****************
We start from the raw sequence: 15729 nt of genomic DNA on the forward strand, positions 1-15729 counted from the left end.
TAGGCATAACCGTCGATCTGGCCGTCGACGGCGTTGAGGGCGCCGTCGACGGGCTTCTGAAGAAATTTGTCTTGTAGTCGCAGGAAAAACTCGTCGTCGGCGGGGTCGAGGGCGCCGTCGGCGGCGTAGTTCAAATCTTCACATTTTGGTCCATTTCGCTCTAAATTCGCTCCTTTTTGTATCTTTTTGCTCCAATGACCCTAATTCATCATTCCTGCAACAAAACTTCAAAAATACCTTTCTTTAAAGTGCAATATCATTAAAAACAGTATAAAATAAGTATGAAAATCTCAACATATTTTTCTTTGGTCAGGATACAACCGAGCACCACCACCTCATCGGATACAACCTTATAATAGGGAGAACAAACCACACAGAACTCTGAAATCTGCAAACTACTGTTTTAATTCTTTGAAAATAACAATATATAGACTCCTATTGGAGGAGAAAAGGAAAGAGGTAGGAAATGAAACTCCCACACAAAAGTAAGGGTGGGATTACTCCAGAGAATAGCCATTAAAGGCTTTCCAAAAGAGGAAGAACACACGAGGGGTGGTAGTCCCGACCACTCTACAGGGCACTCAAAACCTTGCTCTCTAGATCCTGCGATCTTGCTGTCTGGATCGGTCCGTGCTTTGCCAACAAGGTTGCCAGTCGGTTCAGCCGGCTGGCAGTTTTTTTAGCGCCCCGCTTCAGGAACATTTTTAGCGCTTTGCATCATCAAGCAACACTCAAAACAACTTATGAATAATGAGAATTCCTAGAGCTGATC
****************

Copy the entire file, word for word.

We start from the raw sequence: 15729 nt of genomic DNA on the forward strand, positions 1-15729 counted from the left end.
TAGGCATAACCGTCGATCTGGCCGTCGACGGCGTTGAGGGCGCCGTCGACGGGCTTCTGAAGAAATTTGTCTTGTAGTCGCAGGAAAAACTCGTCGTCGGCGGGGTCGAGGGCGCCGTCGGCGGCGTAGTTCAAATCTTCACATTTTGGTCCATTTCGCTCTAAATTCGCTCCTTTTTGTATCTTTTTGCTCCAATGACCCTAATTCATCATTCCTGCAACAAAACTTCAAAAATACCTTTCTTTAAAGTGCAATATCATTAAAAACAGTATAAAATAAGTATGAAAATCTCAACATATTTTTCTTTGGTCAGGATACAACCGAGCACCACCACCTCATCGGATACAACCTTATAATAGGGAGAACAAACCACACAGAACTCTGAAATCTGCAAACTACTGTTTTAATTCTTTGAAAATAACAATATATAGACTCCTATTGGAGGAGAAAAGGAAAGAGGTAGGAAATGAAACTCCCACACAAAAGTAAGGGTGGGATTACTCCAGAGAATAGCCATTAAAGGCTTTCCAAAAGAGGAAGAACACACGAGGGGTGGTAGTCCCGACCACTCTACAGGGCACTCAAAACCTTGCTCTCTAGATCCTGCGATCTTGCTGTCTGGATCGGTCCGTGCTTTGCCAACAAGGTTGCCAGTCGGTTCAGCCGGCTGGCAGTTTTTTTAGCGCCCCGCTTCAGGAACATTTTTAGCGCTTTGCATCATCAAGCAACACTCAAAACAACTTATGAATAATGAGAATTCCTAGAGCTGATC